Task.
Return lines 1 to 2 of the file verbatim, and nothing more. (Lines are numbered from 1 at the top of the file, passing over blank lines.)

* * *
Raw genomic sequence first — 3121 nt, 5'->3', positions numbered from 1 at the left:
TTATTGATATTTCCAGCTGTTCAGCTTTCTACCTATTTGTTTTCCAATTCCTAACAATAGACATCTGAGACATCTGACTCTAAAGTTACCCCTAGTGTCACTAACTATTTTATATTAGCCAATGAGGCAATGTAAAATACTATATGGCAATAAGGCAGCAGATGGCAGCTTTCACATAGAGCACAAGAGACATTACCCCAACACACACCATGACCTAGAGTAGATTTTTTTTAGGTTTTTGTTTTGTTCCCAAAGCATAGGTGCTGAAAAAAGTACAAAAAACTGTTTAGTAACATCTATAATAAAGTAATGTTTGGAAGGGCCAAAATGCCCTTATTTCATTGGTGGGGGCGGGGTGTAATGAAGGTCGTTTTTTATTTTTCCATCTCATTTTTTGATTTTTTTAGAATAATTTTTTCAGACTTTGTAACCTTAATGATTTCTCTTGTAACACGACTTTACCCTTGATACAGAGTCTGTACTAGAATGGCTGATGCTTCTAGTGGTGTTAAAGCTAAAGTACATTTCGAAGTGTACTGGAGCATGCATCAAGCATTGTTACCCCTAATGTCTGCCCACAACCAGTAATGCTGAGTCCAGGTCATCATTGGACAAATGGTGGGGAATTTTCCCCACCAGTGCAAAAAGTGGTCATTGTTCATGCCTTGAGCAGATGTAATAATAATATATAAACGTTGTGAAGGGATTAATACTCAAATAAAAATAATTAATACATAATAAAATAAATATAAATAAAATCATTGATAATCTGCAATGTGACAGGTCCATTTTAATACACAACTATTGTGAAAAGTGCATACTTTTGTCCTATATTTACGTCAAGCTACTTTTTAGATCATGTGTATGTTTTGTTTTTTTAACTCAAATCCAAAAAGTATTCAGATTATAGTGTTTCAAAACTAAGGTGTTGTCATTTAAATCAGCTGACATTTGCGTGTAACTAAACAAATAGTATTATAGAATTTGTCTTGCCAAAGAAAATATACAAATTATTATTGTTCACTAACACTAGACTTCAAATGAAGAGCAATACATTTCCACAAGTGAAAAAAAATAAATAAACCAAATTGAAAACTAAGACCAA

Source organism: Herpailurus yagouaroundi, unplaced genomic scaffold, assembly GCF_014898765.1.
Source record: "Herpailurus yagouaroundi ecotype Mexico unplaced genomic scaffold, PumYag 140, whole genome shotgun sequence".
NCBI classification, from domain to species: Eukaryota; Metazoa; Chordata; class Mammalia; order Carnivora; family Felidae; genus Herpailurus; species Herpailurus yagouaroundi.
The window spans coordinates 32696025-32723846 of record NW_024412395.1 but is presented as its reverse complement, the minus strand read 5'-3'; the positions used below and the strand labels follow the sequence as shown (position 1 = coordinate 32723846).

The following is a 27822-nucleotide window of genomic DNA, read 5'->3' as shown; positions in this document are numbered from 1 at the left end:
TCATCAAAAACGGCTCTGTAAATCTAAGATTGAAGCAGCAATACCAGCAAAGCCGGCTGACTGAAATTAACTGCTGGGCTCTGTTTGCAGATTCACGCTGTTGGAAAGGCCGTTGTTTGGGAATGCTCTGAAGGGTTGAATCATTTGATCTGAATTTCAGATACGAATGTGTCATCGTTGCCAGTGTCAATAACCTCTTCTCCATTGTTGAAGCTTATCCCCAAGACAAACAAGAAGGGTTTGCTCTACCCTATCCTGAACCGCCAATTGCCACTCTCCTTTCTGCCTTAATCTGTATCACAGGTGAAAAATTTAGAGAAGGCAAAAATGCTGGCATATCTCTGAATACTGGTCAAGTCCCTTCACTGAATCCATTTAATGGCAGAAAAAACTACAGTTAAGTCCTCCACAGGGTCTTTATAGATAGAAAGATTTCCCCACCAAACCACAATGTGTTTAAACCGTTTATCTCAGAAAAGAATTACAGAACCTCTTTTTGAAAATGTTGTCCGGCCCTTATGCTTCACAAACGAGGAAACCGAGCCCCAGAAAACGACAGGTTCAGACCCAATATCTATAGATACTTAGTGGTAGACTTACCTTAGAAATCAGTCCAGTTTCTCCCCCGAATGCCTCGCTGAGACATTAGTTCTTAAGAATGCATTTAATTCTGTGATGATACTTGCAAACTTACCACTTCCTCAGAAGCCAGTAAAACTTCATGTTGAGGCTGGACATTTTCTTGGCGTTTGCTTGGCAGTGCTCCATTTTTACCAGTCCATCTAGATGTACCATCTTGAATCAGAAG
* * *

Raw genomic sequence first — 3121 nt, 5'->3', positions numbered from 1 at the left:
TTATTGATATTTCCAGCTGTTCAGCTTTCTACCTATTTGTTTTCCAATTCCTAACAATAGACATCTGAGACATCTGACTCTAAAGTTACCCCTAGTGTCACTAACTATTTTATATTAGCCAATGAGGCAATGTAAAATACTATATGGCAATAAGGCAGCAGATGGCAGCTTTCACATAGAGCACAAGAGACATTACCCCAACACACACCATGACCTAGAGTAGATTTTTTTTAGGTTTTTGTTTTGTTCCCAAAGCATAGGTGCTGAAAAAAGTACAAAAAACTGTTTAGTAACATCTATAATAAAGTAATGTTTGGAAGGGCCAAAATGCCCTTATTTCATTGGTGGGGGCGGGGTGTAATGAAGGTCGTTTTTTATTTTTCCATCTCATTTTTTGATTTTTTTAGAATAATTTTTTCAGACTTTGTAACCTTAATGATTTCTCTTGTAACACGACTTTACCCTTGATACAGAGTCTGTACTAGAATGGCTGATGCTTCTAGTGGTGTTAAAGCTAAAGTACATTTCGAAGTGTACTGGAGCATGCATCAAGCATTGTTACCCCTAATGTCTGCCCACAACCAGTAATGCTGAGTCCAGGTCATCATTGGACAAATGGTGGGGAATTTTCCCCACCAGTGCAAAAAGTGGTCATTGTTCATGCCTTGAGCAGATGTAATAATAATATATAAACGTTGTGAAGGGATTAATACTCAAATAAAAATAATTAATACATAATAAAATAAATATAAATAAAATCATTGATAATCTGCAATGTGACAGGTCCATTTTAATACACAACTATTGTGAAAAGTGCATACTTTTGTCCTATATTTACGTCAAGCTACTTTTTAGATCATGTGTATGTTTTGTTTTTTTAACTCAAATCCAAAAAGTATTCAGATTATAGTGTTTCAAAACTAAGGTGTTGTCATTTAAATCAGCTGACATTTGCGTGTAACTAAACAAATAGTATTATAGAATTTGTCTTGCCAAAGAAAATATACAAATTATTATTGTTCACTAACACTAGACTTCAAATGAAGAGCAATACATTTCCACAAGTGAAAAAAAATAAATAAACCAAATTGAAAACTAAGACCAA